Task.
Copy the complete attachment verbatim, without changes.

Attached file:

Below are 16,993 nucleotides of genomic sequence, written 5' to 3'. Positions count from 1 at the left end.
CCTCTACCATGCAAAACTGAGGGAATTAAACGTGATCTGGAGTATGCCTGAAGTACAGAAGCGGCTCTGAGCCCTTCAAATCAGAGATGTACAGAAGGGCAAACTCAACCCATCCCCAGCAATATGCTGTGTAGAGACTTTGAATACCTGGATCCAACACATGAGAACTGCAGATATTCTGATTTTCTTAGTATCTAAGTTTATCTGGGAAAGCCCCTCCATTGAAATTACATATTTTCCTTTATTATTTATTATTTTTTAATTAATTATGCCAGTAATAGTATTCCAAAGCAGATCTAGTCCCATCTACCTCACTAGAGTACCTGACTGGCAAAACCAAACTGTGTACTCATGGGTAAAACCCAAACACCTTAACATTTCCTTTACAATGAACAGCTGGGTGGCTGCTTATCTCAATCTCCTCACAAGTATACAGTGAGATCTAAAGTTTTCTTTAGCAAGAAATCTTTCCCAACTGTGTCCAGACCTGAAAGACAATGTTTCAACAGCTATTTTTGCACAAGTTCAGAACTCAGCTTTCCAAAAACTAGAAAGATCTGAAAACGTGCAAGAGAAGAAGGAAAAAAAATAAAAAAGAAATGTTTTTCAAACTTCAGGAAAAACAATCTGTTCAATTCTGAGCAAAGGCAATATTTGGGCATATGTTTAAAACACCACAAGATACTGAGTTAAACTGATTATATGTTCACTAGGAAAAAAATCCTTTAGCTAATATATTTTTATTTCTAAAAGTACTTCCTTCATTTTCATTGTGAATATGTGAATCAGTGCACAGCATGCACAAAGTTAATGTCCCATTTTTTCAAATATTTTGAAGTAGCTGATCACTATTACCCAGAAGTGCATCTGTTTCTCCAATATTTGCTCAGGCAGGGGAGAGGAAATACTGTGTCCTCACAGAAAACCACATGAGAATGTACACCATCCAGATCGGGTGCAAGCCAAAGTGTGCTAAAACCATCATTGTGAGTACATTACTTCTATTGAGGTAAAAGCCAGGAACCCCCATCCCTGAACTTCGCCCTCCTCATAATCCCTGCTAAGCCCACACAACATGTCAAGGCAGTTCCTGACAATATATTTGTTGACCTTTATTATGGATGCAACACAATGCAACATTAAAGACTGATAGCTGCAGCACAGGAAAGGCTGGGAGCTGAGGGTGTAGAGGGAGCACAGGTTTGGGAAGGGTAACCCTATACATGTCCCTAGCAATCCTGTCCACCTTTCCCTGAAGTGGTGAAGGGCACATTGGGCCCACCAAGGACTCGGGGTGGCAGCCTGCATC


Below are 16,993 nucleotides of genomic sequence, written 5' to 3'. Positions count from 1 at the left end.
CCTCTACCATGCAAAACTGAGGGAATTAAACGTGATCTGGAGTATGCCTGAAGTACAGAAGCGGCTCTGAGCCCTTCAAATCAGAGATGTACAGAAGGGCAAACTCAACCCATCCCCAGCAATATGCTGTGTAGAGACTTTGAATACCTGGATCCAACACATGAGAACTGCAGATATTCTGATTTTCTTAGTATCTAAGTTTATCTGGGAAAGCCCCTCCATTGAAATTACATATTTTCCTTTATTATTTATTATTTTTTAATTAATTATGCCAGTAATAGTATTCCAAAGCAGATCTAGTCCCATCTACCTCACTAGAGTACCTGACTGGCAAAACCAAACTGTGTACTCATGGGTAAAACCCAAACACCTTAACATTTCCTTTACAATGAACAGCTGGGTGGCTGCTTATCTCAATCTCCTCACAAGTATACAGTGAGATCTAAAGTTTTCTTTAGCAAGAAATCTTTCCCAACTGTGTCCAGACCTGAAAGACAATGTTTCAACAGCTATTTTTGCACAAGTTCAGAACTCAGCTTTCCAAAAACTAGAAAGATCTGAAAACGTGCAAGAGAAGAAGGAAAAAAAATAAAAAAGAAATGTTTTTCAAACTTCAGGAAAAACAATCTGTTCAATTCTGAGCAAAGGCAATATTTGGGCATATGTTTAAAACACCACAAGATACTGAGTTAAACTGATTATATGTTCACTAGGAAAAAAATCCTTTAGCTAATATATTTTTATTTCTAAAAGTACTTCCTTCATTTTCATTGTGAATATGTGAATCAGTGCACAGCATGCACAAAGTTAATGTCCCATTTTTTCAAATATTTTGAAGTAGCTGATCACTATTACCCAGAAGTGCATCTGTTTCTCCAATATTTGCTCAGGCAGGGGAGAGGAAATACTGTGTCCTCACAGAAAACCACATGAGAATGTACACCATCCAGATCGGGTGCAAGCCAAAGTGTGCTAAAACCATCATTGTGAGTACATTACTTCTATTGAGGTAAAAGCCAGGAACCCCCATCCCTGAACTTCGCCCTCCTCATAATCCCTGCTAAGCCCACACAACATGTCAAGGCAGTTCCTGACAATATATTTGTTGACCTTTATTATGGATGCAACACAATGCAACATTAAAGACTGATAGCTGCAGCACAGGAAAGGCTGGGAGCTGAGGGTGTAGAGGGAGCACAGGTTTGGGAAGGGTAACCCTATACATGTCCCTAGCAATCCTGTCCACCTTTCCCTGAAGTGGTGAAGGGCACATTGGGCCCACCAAGGACTCGGGGTGGCAGCCTGCATC